We opened this years virtualization security podcast with Phil Cox, the “Security Guy” at Rightscale, who is working through a tangled problem to meet compliance and auditing goals within the cloud. Rightscale is a 100% cloud based company delivering a solution that is also SaaS based. As such they often run directly into SaaS related issues. Rightscale has been running into a problem with the simplest of auditing requirements: how to know when someone has logged in. This problem spans nearly all their 100s of SaaS providers used to run their business.
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Virtualizing Business Critical Applications is often stopped either by the sudden involvement of security and compliance, a need to better understand, or a need to gain visibility into the underlying security of the virtual environment in order to build new security and compliance models. As we have commented on the Virtualization Security podcast many times, security and compliance teams need to be involved from the beginning. However, this is not a discussion about involvement but about the tools that will help security and compliance to gain the necessary visibility into the security of their virtual environments and therefore allow for the virtualizing of business critical applications.
The 12/13 Virtualization Security Podcast featured George Reese, CTO on enStratus, as our guest panelist. We discussed Cloud API security or more to the point the lack of real cloud API security. To paraphrase George: Some got it, others do not. So what makes up a good cloud API? how can we fix broken cloud APIs?
On the 11/29 Virtualization Security Podcast Omar Khawaja the global managing principle at Verizon Terremark Security Solutions joined us to discuss Verizon’s 12 step program for entering the cloud (found on slideshare). This 12 step program concentrates on the IT and Security admins working together with the business to identify all types of data that could be placed into the cloud, and to classify that data. Once this is complete, the next steps are to understand the compliance and security required to protect the data and to access the data. It is a Data Centric approach to moving to the cloud.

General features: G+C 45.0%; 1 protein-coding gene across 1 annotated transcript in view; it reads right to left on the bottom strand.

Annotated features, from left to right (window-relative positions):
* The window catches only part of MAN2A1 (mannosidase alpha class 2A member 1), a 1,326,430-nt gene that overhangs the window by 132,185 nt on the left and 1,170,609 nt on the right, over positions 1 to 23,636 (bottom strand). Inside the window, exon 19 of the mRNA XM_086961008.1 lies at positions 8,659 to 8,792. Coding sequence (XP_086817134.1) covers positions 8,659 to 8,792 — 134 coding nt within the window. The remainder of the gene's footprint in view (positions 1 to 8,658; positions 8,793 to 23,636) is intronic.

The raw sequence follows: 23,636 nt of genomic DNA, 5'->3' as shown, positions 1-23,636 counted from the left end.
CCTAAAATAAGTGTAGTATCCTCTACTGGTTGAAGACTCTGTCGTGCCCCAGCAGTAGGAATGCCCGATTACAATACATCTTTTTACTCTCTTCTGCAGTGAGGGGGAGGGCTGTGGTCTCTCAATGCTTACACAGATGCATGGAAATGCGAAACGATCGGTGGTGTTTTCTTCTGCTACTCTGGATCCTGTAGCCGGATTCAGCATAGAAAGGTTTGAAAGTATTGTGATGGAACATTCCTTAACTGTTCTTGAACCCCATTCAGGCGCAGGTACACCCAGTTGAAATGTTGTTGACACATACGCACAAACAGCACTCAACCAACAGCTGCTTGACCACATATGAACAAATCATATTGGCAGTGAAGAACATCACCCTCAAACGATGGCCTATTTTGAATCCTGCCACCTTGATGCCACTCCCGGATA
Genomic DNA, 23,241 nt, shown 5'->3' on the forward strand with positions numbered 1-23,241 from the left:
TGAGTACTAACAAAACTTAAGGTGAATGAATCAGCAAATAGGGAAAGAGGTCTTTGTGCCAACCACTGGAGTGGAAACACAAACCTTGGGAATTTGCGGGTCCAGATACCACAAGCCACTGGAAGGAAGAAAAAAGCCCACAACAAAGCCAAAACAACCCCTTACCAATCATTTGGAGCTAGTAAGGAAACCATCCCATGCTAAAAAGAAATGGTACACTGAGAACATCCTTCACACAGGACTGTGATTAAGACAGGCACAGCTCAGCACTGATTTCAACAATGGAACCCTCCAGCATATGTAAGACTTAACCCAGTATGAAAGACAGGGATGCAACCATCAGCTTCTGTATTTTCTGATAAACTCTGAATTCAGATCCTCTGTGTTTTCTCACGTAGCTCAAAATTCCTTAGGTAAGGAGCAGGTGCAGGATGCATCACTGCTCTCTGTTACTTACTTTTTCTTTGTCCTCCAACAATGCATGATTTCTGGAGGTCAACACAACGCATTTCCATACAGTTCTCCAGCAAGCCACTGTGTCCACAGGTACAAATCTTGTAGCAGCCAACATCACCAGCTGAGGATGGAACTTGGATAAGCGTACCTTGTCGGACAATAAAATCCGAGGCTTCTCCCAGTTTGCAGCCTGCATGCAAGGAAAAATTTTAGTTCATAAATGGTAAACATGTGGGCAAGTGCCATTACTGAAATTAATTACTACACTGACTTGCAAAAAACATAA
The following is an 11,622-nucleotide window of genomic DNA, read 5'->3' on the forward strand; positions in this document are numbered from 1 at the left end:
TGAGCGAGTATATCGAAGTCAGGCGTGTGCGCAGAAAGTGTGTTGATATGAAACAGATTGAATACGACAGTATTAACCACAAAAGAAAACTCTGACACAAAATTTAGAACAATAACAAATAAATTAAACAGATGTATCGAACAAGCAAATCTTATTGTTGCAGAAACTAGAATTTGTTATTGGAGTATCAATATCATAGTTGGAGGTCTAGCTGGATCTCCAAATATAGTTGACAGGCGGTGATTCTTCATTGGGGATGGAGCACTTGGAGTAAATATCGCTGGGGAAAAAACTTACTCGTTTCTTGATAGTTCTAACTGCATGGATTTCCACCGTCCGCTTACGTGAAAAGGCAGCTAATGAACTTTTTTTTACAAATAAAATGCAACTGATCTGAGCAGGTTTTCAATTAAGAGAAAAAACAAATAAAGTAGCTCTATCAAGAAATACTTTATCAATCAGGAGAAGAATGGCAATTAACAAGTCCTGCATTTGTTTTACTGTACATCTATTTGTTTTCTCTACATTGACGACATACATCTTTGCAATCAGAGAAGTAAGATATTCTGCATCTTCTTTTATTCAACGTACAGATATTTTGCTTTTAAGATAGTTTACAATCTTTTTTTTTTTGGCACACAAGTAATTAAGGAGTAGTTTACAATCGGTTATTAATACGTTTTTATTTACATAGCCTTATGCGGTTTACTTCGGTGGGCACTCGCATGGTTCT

At a dinner party recently, I was asked “does information want to be free?” This question is based on information that exists within the cloud today or tomorrow: Data in the Cloud. It is an interesting question with a fairly ready answer. Information is Power, it is people not information that controls information. Granted we have a massive abundance of information within the cloud today, is it trying to be free, or are people trying to make it free to everyone? In addition, is all this information even true or accurate?
On the last Virtualization Security podcast, our guest was Robert Rounsavall, CEO of Trapezoid. Trapezoid is looking into how to alleviate supply chain security issues; in essence, the security of the hardware. At many a presentation, I have asked attendees, “Do you trust the hardware?” Many times the answer is that they do; at other times, it is that they do not. Whether you trust the hardware depends entirely on your thoughts with respect to hardware security. But what can you do about hardware security? What is the worst that can happen if the hardware is infiltrated?